My ego returned to center stage, though, shortly after that. I was the fourth daughter in this church-going family. I grew up with questions about whether or not I was special, with feelings of redundancy. My sisters were always more intelligent and talented and capable, having the edge of years of experience beyond mine. What did I have to offer that they couldn’t deliver more readily? And what would be my share of the resources available? Could my parents really give their attention and their love to all of us equally? Somehow, these questions kept arising for me, causing anxiety and an eagerness to convince myself that I was unique and uniquely loved. I spent 47 years in the church-going habit, seeking to resolve these questions in community with others looking for a similar comfort.
Let me insert a different image now. David Attenborough on Christmas Island, surrounded by a moving mass of red crabs. It’s nighttime and quite dark. Thousands of females, heavy-laden with eggs, are approaching the tide in order to release their burdens into the surf. The water turns reddish brown as a surge of life heads out to sea. Millions, billions of little babies set adrift. Redundancy and abundance. Life in a beautifully mysterious burst of activity, at a specific time and place, choreographed by some ancient awareness and acceptance. It is awesome – possibly divine. Are those babies unique and uniquely loved? The question seems moot. They ARE. No less. No more. (http://www.arkive.org/christmas-island-red-crab/gecarcoidea-natalis/video-00c.html – this is not David Attenborough, but at least it doesn’t have advertisements.)
We were driving out to the University last week to attend an enrichment class entitled “Understanding the Mysteries of Hibernation” when Steve popped in an audio book CD, The Power of Now. Eckhart Tolle began to describe his pivotal ego experience: For years my life alternated between depression and acute anxiety. One night I woke up in a state of dread and intense fear, more intense than I had ever experienced before. Life seemed meaningless, barren, hostile. It became so unbearable that suddenly the thought came into my mind, “I cannot live with myself any longer.” The thought kept repeating itself several times. Suddenly, I stepped back from the thought, and looked at it, as it were, and I became aware of the strangeness of that thought: “If I cannot live with myself, there must be two of me – the I and the self that I cannot live with.” And the question arose, “Who is the ‘I’ and who is the self that I cannot live with?”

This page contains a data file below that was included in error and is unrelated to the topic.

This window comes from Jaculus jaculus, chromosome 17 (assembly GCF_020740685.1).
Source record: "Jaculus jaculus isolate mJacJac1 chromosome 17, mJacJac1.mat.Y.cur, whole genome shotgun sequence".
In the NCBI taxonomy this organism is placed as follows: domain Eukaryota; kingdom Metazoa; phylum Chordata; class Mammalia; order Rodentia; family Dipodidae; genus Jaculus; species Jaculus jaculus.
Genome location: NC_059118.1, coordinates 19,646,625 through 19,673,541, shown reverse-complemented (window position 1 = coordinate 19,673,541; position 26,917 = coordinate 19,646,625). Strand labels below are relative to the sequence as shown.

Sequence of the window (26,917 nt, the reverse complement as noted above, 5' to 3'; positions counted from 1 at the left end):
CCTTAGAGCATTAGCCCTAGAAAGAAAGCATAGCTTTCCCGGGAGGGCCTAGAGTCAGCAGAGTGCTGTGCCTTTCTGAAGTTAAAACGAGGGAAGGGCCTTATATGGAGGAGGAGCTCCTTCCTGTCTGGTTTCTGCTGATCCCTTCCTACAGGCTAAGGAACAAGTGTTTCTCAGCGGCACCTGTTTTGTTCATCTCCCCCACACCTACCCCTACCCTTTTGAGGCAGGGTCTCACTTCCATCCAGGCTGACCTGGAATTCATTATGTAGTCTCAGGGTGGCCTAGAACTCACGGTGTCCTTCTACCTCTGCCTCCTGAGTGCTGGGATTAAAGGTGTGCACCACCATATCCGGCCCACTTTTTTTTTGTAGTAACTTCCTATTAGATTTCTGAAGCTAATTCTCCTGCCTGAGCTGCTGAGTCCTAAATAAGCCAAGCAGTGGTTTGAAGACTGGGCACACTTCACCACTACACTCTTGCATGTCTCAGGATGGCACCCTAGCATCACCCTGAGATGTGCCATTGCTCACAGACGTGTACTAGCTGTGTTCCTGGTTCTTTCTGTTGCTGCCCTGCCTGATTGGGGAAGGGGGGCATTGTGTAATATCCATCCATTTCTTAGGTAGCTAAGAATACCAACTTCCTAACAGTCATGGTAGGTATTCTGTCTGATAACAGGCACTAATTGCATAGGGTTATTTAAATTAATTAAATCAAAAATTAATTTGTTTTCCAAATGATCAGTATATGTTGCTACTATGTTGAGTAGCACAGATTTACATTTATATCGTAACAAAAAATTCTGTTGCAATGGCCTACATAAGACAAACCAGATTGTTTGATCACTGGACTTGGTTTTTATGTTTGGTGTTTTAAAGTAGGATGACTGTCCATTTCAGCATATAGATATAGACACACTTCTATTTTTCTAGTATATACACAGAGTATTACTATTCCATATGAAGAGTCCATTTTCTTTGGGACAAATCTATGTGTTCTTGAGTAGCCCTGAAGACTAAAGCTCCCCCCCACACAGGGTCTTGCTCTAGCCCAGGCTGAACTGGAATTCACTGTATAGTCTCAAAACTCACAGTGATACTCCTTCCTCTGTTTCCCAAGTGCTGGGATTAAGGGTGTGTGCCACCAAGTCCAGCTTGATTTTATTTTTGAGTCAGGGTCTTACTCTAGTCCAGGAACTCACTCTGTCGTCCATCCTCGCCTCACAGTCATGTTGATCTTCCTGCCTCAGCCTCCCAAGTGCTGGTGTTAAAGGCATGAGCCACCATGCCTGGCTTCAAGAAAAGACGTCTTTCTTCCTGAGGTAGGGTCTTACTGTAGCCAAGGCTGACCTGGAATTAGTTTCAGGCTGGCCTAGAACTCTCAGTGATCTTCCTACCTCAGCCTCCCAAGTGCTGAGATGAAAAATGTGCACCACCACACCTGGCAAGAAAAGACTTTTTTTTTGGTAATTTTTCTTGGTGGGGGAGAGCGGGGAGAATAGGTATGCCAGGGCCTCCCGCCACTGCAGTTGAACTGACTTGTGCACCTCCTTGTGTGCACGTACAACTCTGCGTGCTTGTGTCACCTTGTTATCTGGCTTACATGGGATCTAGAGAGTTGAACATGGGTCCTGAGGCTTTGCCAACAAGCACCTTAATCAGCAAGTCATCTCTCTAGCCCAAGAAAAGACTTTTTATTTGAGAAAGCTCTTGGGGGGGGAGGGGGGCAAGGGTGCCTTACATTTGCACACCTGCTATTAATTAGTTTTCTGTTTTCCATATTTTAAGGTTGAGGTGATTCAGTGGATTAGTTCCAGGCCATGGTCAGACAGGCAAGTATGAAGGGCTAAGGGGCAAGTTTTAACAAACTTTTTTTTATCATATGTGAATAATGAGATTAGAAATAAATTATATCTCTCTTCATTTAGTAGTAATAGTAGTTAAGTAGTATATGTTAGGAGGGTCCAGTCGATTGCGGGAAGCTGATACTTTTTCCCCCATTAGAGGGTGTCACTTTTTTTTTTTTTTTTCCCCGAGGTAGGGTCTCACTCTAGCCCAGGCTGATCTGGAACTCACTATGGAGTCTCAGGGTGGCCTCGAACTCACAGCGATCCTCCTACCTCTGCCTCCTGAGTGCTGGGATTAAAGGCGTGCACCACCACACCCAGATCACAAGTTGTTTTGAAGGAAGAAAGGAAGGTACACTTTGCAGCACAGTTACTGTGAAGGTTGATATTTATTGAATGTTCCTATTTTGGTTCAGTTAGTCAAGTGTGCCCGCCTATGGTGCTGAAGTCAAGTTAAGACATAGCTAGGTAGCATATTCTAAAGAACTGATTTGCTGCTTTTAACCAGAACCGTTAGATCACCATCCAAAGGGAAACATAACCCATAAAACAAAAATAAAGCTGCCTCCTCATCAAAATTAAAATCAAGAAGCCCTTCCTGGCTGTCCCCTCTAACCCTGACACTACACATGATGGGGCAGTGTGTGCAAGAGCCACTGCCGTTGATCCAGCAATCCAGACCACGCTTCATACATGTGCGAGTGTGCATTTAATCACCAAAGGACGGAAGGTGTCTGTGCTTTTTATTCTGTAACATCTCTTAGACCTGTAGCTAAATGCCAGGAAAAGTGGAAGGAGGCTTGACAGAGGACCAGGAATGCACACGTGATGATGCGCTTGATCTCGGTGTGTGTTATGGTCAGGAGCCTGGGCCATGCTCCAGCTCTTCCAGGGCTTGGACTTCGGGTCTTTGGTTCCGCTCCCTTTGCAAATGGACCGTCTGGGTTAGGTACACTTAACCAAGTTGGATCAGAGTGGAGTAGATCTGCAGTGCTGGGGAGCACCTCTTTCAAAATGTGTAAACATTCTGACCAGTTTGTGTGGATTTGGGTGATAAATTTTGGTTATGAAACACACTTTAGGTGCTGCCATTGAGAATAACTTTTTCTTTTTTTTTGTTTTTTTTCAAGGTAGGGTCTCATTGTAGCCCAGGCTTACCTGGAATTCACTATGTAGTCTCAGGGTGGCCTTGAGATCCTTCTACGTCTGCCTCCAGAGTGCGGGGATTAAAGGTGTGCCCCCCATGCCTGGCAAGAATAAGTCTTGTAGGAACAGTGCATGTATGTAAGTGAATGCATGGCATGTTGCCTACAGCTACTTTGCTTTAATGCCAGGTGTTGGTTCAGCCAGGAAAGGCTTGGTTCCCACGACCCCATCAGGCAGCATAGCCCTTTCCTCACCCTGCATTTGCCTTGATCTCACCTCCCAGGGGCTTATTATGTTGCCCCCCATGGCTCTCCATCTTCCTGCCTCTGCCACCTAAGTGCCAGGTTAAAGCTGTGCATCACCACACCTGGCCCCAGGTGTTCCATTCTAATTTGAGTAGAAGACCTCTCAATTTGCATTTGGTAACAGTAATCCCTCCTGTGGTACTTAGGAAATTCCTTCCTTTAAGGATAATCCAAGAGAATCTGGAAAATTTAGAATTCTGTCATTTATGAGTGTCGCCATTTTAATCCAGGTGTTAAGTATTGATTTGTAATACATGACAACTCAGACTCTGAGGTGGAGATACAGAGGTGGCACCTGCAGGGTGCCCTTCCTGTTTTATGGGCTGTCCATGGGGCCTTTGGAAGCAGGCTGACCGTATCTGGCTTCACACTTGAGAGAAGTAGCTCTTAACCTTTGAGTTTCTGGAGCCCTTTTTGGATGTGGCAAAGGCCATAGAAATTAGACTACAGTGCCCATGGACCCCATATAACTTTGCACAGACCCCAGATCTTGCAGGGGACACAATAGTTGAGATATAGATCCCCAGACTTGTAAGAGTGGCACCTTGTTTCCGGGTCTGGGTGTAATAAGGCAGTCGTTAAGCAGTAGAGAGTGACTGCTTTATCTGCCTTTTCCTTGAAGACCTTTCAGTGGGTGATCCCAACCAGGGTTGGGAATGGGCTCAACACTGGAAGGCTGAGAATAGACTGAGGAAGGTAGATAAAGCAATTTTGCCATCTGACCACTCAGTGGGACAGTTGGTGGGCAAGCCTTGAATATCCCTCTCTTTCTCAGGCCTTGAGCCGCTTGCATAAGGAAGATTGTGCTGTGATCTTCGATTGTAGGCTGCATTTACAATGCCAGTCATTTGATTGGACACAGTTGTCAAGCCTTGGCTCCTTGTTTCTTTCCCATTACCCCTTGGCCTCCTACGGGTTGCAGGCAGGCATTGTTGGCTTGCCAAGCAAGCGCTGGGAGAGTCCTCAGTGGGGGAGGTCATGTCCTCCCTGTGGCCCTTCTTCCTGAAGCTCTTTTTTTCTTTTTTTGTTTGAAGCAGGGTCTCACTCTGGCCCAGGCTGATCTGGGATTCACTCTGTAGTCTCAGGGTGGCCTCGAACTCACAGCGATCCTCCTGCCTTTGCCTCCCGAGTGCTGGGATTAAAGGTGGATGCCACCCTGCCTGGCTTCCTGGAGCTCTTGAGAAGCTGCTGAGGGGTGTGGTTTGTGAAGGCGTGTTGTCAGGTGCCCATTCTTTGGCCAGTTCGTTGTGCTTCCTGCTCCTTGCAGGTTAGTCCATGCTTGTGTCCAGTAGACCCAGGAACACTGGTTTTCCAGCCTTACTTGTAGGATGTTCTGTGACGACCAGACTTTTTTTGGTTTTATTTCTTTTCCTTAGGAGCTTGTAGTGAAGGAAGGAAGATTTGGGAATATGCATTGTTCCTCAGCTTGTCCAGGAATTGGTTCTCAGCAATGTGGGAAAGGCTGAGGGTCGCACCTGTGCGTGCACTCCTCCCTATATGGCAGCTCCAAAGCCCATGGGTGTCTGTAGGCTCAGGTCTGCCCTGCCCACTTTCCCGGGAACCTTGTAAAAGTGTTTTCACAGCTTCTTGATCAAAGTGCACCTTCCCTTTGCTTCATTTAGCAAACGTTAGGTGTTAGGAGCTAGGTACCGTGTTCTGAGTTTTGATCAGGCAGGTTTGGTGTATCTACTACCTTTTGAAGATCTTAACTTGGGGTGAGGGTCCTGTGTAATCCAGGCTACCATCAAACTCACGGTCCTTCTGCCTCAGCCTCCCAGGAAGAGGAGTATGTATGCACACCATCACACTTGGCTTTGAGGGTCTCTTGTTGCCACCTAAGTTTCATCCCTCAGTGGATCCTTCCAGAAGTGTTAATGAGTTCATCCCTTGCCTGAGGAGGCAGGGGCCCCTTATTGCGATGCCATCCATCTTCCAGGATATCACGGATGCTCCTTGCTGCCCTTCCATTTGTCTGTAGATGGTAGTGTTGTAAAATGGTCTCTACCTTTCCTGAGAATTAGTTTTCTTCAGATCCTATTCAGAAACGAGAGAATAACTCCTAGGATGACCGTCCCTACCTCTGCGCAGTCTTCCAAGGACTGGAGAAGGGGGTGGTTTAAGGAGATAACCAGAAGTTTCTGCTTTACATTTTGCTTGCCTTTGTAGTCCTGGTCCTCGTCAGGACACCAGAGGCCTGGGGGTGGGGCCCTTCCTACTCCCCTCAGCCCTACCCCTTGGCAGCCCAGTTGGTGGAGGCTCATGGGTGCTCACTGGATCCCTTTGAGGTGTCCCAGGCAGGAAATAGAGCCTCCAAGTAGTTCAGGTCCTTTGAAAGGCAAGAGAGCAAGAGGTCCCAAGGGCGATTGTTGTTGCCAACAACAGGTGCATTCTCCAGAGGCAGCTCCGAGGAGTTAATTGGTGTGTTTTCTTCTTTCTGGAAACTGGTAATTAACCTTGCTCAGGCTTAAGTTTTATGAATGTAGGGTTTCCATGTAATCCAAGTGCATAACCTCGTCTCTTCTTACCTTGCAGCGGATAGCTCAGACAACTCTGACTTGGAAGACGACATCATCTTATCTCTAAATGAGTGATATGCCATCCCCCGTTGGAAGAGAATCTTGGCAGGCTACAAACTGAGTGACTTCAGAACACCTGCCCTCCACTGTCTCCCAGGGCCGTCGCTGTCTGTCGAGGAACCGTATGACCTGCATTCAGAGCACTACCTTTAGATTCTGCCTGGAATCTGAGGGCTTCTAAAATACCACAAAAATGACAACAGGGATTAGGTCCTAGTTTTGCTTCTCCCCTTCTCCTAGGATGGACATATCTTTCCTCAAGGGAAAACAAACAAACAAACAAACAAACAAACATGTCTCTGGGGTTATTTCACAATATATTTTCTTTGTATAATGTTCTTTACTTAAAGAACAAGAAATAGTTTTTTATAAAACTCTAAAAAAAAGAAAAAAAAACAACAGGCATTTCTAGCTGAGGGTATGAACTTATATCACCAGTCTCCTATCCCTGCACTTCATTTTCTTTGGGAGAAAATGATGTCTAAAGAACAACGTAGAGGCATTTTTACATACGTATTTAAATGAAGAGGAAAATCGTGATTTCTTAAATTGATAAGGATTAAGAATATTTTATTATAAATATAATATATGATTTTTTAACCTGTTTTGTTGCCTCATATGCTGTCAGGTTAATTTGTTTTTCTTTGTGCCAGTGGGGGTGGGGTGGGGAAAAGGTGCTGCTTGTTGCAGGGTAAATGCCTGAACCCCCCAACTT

He went on to talk about the False Self that is edified, criticized, and mortified in our Western culture. I nodded in complete recognition. Don’t we call that the Ego? And then…I began to think of that ‘I’, that divinely authentic, fully alive, completely unique and inter-dependent being that each of us is. It was like a flash. My face lit up in excitement as I turned to Steve, “YES! I get it!” The things I had been hearing about enlightenment and no-self in Buddhism finally made sense. It’s not about the abasement of your being, it’s about the shift from False Self to ‘I’.
An hour later, I was listening to a lecture about mammals who suppress their metabolic systems, who turn down the fire of life in order to more effectively harmonize their energy with their changing environment. They go through cycles of torpor and arousal, staying alive (and in some cases, giving birth) without adding any food energy into their system – for 5 to 6 months! This is fascinating! Heart rate, respiratory rate, body temperature, digestion – all of these vital systems depressed by as much as 75%, and still, there is Life. The speaker discussed implications for biomedical research, but I am not as impressed by what humans might do with this knowledge as I am by the beings who live it. They are the authentic ‘I’; they are themselves, in a web of inter-dependence and autonomy, using and conserving their energy in response to what IS, what is available in the environment and what is intrinsic to their survival. Descriptions, terms, charts and statistics become gibberish. Even Science is a False Self. These are “stepping-stones”, as are all words, in Tolle’s estimation, serving to propel us to the next place in the movement of existence.
The flow of Life, the flow of energy – what is that about? It’s not about clinging to stepping-stones: food, love, identity, thoughts, dogmas or practices. It’s about finding “the joy in change and movement” (as Steve would say), the dynamic of relating to an abundant, redundant, mysterious and unexpected Universe. It’s about waking up and being conscious of where we are right NOW…..and how beautiful and wonder-filled that place is. That consciousness is the beginning of Peace, an intuitive harmony with life that is unfortunately made dissonant by the noise of Falseness in this culture. What would it be like to give up that False Self more and more? Instead of giving up chocolate or the Internet for 40 days, I’m going to challenge myself to move more into ‘I’ existence. I don’t want to live with my self any longer. And that’s a good thing. 🙂 Namaste, Priscilla
This essay is featured in this month’s B Zine, published by The Bardo Group/Beguine Again. To see the rest of the contents of this collaboration, visit The B Zine here.